Digitally Transforming Cadastre in Jamaica - 05/10/2017

Eight Years of Sustained GIS-based Land Management Success

Prior to the year 2000, less than half of the parcels in Jamaica were formally registered, and even the simplest of land transactions took weeks to complete. In 2001, those delays and a public outcry about widespread land fraud led to bipartisan support to merge all of Jamaica’s cadastral departments. A modern system of record immunised to fraudulent transactions was established. That became Jamaica’s official National Land Agency (NLA) and was the first step in the country’s land management digital transformation. Since then, the NLA has experienced extraordinary improvements in processing times and performance – all because of the digitisation of its system of record and GIS-enabled transparency.

One of the NLA’s primary missions in 2001 was to construct a land database to maintain its parcel records in a digital environment that linked to a spatial component and was designed to be used by everyone via an interactive viewer. Through that front end, the public would be given access to the country’s land records with a digital map as the backdrop. On the back end, a parcel data management system would be used to maintain the spatial and attribute components of Jamaica’s cadastral database. Esri’s ArcGIS and parcel fabric standard played a key role in the preparation of the spatial data.

Additionally, Esri’s ArcGIS and parcel fabric standard played a role in the digitising and georeferencing of Jamaica’s spatial records for display on a map of the nation. GIS smoothly interoperated with Jamaica’s existing embedded systems, speeding up the recording of land and property and greatly minimising the fraud attributable to the easy doctoring of Jamaica’s vulnerable storehouse of analogue records.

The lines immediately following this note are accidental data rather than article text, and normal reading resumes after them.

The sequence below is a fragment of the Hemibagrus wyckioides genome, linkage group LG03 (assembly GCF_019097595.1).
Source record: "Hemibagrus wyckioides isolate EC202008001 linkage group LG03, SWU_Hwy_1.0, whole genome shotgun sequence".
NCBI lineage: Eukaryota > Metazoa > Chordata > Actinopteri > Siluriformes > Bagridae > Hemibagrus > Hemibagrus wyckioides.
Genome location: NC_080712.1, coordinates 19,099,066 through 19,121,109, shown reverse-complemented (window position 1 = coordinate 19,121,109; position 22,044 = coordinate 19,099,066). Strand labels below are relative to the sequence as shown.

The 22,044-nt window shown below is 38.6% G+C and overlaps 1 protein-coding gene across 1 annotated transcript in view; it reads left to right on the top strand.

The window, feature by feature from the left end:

Database Phase

By 2004, the NLA had completed the digitisation of its land records into a single database, now known as the Aumentum Registry implemented by Thomson Reuters. With its disorganised records being the primary culprit in its slow workflows, the first phase of Jamaica’s cadastral revolution was to establish a digital system that tracked the entire history of records from when the assessor entered the basic information into the database to the end of transactions. This immediately sped up workflows and investigations. In addition, automation was used to eliminate manual steps prone to human error. Template forms replaced lengthy coding and custom creation. To ensure security and authentication, an audit trail was required at the end of each step. “Aumentum specified the information required to move transactions forward,” says CEO Elizabeth Stair. “This helped us maintain document integrity and eliminated the possibility of staff not knowing what to do next or who had the document throughout the process chain.”

The Parcel Data Management System (PDMS), with ArcGIS at its core, was linked to Aumentum Registry and enabled the visualisation of the records in their locational context. Additionally, the PDMS authenticated each parcel through the automatic issuing of parcel identification numbers. Unfortunately, this part of the reform got off to a rocky start mainly due to the lack of resources. Initially, the NLA designed the PDMS software along with former Esri partner NovaLIS, but the increasing need for advanced editing functions and interoperability required coding that the agency had neither the expertise nor the money to perform. “At that time, whenever a new version of the base GIS was installed, staff had to manually migrate codes, which resulted in bugs and crashes,” explains Stair. “The server had to be rebooted several times a day.” Shortly thereafter, support to begin internal capacity building was given to properly address the situation and better engage the public.